Town of Winnsboro seeks solution to utility billing

Alexandra Watson, one of many Winnsboro residents who have lodged complaints with the Town over inconsistent and high utility bills – and the town’s lack of response to those complaints – said her family’s February gas bill was $408.26 for 27 days while their January gas bill was only $125.01 for 34 days. | Barbara Ball

WINNSBORO – After years of complaints about water billing from both Blythewood and Winnsboro customers, the town of Winnsboro is looking at options to upgrade its meter-reading and billing system.

Why now? The cost of better technology has finally come down to a price that a small town can afford.

“Basically, we’re looking at trying to do a better job for our citizens and our customers,” Winnsboro Mayor Roger Gaddy said. “We want our billing process to be accurate, and we want to be proactive in identifying problems in the system.”

Gaddy readily acknowledged longstanding complaints: that variation in the length of billing cycles results in inconsistent billing, a problem that’s worsened during the Covid-19 pandemic; that errors have sometimes resulted in erroneous bills; and that leaks can go undetected for a while, resulting in large and unexpected charges for water use.

Two Options

The two options now being considered by town leaders, he said, are aimed at upgrading the meter-reading and billing system to address these complaints.

The first option, presented by Elgin-based Ferguson Waterworks at a town council meeting, is completely automated, enabling an antenna to communicate with upgraded meters that send back usage data in real time. This provides two advantages: a labor-free way to implement consistent billing cycles and the ability to recognize unusual usage indicative of a leak and alert homeowners early.

“What they can do is they can put an antenna on the top of our water tanks, and of course put electronic meters on the water meters, that will give them the ability to look at what people are using water-wise,” Gaddy said, “so if they’ve got a leak at their houses… they can identify that and be proactive in calling the people instead of people getting a big bill.”

This option has a higher up-front price tag but would result in cost savings over time because the town would no longer need to employ people to go and read utility meters, Gaddy said.

The second option, presented by Border States Meter-Reading Group, would upgrade meters to communicate not with a tower, but with a device that meter-readers could use from the road. It would streamline the collection of meter information to eliminate errors and provide more consistent billing, but without the ability to spot leaks as quickly. “What they do is they put a meter on your water meter and… it’s kind of a ride-by meter reading where an individual can ride by and read the meter without having to go in the backyard and fight off dogs and that sort of thing,” Gaddy said.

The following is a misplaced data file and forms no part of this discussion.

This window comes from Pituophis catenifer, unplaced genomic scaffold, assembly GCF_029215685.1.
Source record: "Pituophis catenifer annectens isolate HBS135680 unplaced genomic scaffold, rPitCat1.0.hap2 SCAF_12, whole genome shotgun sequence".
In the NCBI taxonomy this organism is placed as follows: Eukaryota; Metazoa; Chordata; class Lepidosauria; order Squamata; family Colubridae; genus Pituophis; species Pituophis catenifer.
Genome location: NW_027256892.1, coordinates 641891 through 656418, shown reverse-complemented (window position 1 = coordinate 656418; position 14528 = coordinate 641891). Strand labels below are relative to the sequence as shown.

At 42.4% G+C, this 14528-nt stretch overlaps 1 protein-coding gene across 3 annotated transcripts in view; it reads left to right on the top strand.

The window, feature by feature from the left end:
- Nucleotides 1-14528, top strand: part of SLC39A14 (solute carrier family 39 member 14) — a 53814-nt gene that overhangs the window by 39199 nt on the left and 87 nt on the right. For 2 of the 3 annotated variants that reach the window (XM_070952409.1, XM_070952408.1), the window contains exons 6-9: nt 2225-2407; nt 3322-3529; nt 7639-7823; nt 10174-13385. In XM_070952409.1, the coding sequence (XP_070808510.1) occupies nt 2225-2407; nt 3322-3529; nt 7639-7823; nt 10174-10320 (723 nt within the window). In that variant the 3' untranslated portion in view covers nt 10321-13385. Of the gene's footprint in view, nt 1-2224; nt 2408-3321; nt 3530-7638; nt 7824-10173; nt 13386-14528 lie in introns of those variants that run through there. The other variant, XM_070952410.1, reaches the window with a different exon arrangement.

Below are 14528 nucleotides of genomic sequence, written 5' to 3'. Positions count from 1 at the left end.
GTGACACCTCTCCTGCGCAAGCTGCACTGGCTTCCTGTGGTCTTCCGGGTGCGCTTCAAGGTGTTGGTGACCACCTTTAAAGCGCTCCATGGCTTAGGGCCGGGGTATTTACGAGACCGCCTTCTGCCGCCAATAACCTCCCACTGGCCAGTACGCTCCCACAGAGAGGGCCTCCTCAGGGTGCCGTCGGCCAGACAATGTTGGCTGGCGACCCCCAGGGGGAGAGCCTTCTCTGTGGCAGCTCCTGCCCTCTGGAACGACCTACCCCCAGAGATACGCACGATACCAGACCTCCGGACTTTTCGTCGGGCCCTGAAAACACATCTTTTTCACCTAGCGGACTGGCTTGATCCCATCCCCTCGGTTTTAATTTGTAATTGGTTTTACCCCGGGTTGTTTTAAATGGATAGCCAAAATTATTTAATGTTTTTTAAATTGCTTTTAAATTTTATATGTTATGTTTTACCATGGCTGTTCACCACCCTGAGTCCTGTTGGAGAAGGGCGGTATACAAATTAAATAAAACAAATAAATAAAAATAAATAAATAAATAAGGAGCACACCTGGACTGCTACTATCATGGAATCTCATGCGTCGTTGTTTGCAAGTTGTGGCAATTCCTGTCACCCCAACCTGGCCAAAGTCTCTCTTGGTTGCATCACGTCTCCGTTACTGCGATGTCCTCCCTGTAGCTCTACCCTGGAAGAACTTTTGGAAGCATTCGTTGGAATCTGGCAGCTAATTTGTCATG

The up-front cost of this option is lower, but it would require continued employment of meter-readers and so could have a higher cost over time, Gaddy said.

Of course, both options also require ongoing fees and maintenance, and Gaddy said the town is still awaiting the cost estimate data that will be needed to make a good comparison between them. He anticipates the town council will have the information it needs to make a decision soon.

Blythewood Pilot

Gaddy said $800,000 for a Blythewood pilot project, which would serve about 1,500 customers, is in the budget for this year.

Assuming all goes well with the chosen option, the plan would be to then upgrade the system in the town’s main water service area – and the town has the money to put this in its 2022 budget. The hope then would be to extend the technology upgrade to Winnsboro’s other utilities – sewer, gas, and electric.

Winnsboro is one of just five municipalities in South Carolina that have these four utilities – which Gaddy credits with its ability to avoid charging town property taxes.

While he said he’s still awaiting information and the town council has yet to make a decision, Gaddy said he likes the idea of an all-automated system because of its simplicity and the opportunity it offers to be proactive about water leaks. It’s a plan that Mayor Pro Tem John McMeekin, who is running for Gaddy’s seat in April, has been eyeing for some time.

“We’ve got a proposal from both of the companies,” Gaddy said, “but we have not made a decision which one we are going to go with yet.”

He said the town looked at systems like these a few years ago, but the cost then was too high. In the time since, the complaints have continued – and the cost has come down.

Town Has The Money

“The good thing is we do have enough money in the budget that we can certainly do the pilot project of the water in Blythewood, and we have enough money in the budget that we could put the system in for water in Winnsboro,” he said, “and then, once you have that basic system in, if you decide to expand it to electricity and natural gas in Winnsboro, it’s not going to be a major financial commitment.”

Gaddy, who after 12 years as mayor is not seeking re-election, says it’s likely the town will make its decision within the next six months and have at least the pilot project installed within the next year.

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